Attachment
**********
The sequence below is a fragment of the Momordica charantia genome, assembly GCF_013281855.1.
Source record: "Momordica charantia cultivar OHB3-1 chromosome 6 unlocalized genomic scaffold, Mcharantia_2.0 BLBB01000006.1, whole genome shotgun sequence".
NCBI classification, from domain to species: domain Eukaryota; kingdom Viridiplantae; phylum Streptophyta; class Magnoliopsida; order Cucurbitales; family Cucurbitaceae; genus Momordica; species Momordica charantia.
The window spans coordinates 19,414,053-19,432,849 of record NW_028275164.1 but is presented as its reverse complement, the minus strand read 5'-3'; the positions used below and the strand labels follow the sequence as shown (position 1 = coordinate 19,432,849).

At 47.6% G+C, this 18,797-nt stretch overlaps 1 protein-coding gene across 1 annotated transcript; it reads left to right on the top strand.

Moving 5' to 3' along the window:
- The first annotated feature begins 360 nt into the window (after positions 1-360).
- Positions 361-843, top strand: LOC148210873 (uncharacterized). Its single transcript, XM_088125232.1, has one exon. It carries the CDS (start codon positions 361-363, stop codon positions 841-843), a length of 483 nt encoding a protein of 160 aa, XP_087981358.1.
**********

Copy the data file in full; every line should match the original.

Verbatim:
The sequence below is a fragment of the Momordica charantia genome, assembly GCF_013281855.1.
Source record: "Momordica charantia cultivar OHB3-1 chromosome 6 unlocalized genomic scaffold, Mcharantia_2.0 BLBB01000006.1, whole genome shotgun sequence".
NCBI classification, from domain to species: domain Eukaryota; kingdom Viridiplantae; phylum Streptophyta; class Magnoliopsida; order Cucurbitales; family Cucurbitaceae; genus Momordica; species Momordica charantia.
The window spans coordinates 19,414,053-19,432,849 of record NW_028275164.1 but is presented as its reverse complement, the minus strand read 5'-3'; the positions used below and the strand labels follow the sequence as shown (position 1 = coordinate 19,432,849).

At 47.6% G+C, this 18,797-nt stretch overlaps 1 protein-coding gene across 1 annotated transcript; it reads left to right on the top strand.

Moving 5' to 3' along the window:
- The first annotated feature begins 360 nt into the window (after positions 1-360).
- Positions 361-843, top strand: LOC148210873 (uncharacterized). Its single transcript, XM_088125232.1, has one exon. It carries the CDS (start codon positions 361-363, stop codon positions 841-843), a length of 483 nt encoding a protein of 160 aa, XP_087981358.1.